In the short term, high blood glucose levels can make you feel downright bad. Thirst, frequent trips to the bathroom, fatigue and weight loss are all symptoms of high blood glucose . If not treated, more serious issues can occur, such as diabetic ketoacidosis. Chronic high blood glucose levels can lead to complications such as heart, kidney and eye disease, as well as nerve damage. So, its all about the blood glucose.
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Blood Sugar Levels And Diabetes
If you have diabetes, you may be wondering what your blood glucose should be. Hopefully your doctor, nurse practitioner, physicians assistant or whoever diagnosed you has given you answers to that question. Unfortunately, though, not everyone is given glucose goals. Or in some cases, it may have been a long time ago, and theyve since been forgotten. No worries well go over all that!
What Causes Low Blood Sugar
Low blood sugar has many causes, including missing a meal, taking too much insulin, taking other diabetes medicines, exercising more than normal, and drinking alcohol. Blood sugar below 70 mg/dL is considered low.
Signs of low blood sugar are different for everyone. Common symptoms include:
Know what your individual symptoms are so you can catch low blood sugar early and treat it. If you think you may have low blood sugar, check it even if you dont have symptoms. Low blood sugar can be dangerous and should be treated as soon as possible.
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Now That Youre Checking Your Blood Glucose What Do The Numbers Mean
Depending on your diabetes treatment plan, your doctor or diabetes educator may advise you to check once a week, once a day or up to 10 times a day . But what does it mean when you see a 67, 101 or 350 on your meter? And what is a normal blood sugar, anyway? Great questions! After all, if you dont know what the numbers on your meter mean, its hard to know how youre doing.
The American Diabetes Association provides guidelines for blood glucose goals for people with diabetes, and the goals vary depending on when youre checking your glucose:
Fasting and before meals: 80130 mg/dl
Postprandial : Less than 180 mg/dl
By the way, these guidelines are for non-pregnant adults with type 1 or type 2 diabetes. Children, adolescents and pregnant women may have different goals.
Your blood glucose goals may be different, however. If youre younger, have had diabetes for a shorter amount of time or are not taking any medicine for your diabetes, your glucose goals might be a little tighter, or lower. Likewise, your blood glucose goals may be higher than what ADA recommends if youre older, have diabetes complications, or dont get symptoms when your blood glucose is low.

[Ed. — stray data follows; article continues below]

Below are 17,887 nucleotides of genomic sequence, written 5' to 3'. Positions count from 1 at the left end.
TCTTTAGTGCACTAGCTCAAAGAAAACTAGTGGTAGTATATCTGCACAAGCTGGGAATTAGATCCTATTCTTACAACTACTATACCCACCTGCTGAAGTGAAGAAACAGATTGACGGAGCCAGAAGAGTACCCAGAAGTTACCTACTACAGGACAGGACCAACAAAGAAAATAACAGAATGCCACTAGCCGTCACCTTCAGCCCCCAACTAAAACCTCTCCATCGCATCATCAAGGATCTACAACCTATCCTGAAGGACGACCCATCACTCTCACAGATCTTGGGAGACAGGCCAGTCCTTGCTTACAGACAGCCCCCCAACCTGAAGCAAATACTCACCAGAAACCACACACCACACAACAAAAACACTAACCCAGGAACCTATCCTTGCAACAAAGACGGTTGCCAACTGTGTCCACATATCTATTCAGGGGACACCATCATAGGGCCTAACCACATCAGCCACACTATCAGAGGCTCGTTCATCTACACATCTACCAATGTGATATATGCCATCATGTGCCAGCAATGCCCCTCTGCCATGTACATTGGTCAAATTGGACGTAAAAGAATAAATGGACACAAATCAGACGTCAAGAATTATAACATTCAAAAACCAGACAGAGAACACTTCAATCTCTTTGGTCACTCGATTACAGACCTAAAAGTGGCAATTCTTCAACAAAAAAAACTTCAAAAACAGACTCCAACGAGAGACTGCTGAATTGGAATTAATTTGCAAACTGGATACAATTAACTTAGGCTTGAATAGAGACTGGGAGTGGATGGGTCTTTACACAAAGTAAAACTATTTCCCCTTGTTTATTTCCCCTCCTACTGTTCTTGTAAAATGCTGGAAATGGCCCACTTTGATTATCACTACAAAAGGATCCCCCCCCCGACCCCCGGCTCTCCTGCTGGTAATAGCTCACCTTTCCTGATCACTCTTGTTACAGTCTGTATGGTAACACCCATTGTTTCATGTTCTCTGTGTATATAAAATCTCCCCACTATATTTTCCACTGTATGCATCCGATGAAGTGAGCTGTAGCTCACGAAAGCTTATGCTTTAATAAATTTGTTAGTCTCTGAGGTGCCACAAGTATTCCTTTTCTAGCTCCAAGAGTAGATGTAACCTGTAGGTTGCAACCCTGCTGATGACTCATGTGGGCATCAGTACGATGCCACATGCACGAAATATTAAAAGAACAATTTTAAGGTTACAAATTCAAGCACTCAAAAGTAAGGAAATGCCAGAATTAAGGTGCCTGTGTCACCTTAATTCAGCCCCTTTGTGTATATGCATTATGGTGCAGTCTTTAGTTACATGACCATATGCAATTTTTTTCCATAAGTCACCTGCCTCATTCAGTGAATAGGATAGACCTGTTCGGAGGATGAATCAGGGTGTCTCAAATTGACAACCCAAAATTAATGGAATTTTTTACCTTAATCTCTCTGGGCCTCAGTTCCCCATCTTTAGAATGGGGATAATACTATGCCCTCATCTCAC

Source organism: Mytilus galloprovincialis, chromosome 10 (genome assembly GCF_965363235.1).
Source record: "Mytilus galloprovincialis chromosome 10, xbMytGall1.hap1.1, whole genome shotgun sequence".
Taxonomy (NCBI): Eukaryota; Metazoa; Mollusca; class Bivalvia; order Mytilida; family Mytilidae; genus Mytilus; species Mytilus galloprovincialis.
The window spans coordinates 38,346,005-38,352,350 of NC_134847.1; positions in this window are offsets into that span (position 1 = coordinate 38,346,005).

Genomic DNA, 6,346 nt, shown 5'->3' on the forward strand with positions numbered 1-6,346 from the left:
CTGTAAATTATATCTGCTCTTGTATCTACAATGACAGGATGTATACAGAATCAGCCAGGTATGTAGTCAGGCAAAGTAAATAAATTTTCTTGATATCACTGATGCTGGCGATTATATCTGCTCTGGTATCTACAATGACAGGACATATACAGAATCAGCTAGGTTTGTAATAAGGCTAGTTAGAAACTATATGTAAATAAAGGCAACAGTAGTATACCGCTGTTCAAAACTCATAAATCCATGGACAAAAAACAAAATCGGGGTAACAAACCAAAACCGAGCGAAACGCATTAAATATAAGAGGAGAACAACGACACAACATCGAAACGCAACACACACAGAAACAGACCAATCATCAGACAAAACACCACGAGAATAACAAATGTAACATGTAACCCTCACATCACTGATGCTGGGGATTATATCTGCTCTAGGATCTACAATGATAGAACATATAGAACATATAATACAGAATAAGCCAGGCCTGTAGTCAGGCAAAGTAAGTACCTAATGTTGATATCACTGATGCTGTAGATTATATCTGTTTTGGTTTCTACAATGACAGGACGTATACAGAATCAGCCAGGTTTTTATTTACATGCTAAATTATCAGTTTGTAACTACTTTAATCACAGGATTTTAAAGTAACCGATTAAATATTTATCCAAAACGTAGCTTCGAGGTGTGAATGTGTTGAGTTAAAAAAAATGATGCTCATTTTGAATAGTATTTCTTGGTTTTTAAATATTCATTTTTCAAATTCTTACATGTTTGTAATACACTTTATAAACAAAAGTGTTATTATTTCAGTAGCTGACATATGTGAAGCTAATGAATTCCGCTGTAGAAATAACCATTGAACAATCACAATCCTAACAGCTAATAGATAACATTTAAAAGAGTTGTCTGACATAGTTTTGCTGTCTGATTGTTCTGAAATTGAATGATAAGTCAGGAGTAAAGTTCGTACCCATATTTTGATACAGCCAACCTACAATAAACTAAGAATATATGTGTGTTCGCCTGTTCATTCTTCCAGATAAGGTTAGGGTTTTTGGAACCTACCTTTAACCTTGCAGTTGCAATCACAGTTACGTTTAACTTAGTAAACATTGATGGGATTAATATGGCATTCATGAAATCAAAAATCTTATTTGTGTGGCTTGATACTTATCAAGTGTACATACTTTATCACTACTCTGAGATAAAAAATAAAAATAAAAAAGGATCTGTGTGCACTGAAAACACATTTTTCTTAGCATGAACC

Bottom line: talk with your health-care provider about the following:
When to check your blood glucose How often to check your blood glucose What your blood glucose goals are
Ways To Control Your Blood Sugar Levels
Ways individuals with diabetes can balance their blood sugar include keeping their weight in check, exercising regularly, following their medication and diet plans, and checking their blood sugar levels regularly. For some individuals, taking insulin shots may be necessary to keep glucose levels in check. Sticking to a schedule is important for individuals with diabetes. As it can help them regulate their blood sugar level.
However, just eating healthy and exercising regularly can help to a great extent. High fiber food, green vegetables, low GI fruits are all good food choices for people with diabetes. And exercises like Zumba, yoga, or just walking for 30 minutes every day can be very beneficial for bringing the blood sugar level back to normal.
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What Are The Signs Of High And Low Blood Sugar
The symptoms vary depending on whether you have hyperglycemia or hypoglycemia. Find out how to spot the warning signs and stabilize your glucose.
One of the challenges of managing diabetes is maintaining consistent blood sugar levels. Even with diligence, some situations can cause high blood sugar, or hyperglycemia, while others can bring on low blood sugar, or hypoglycemia.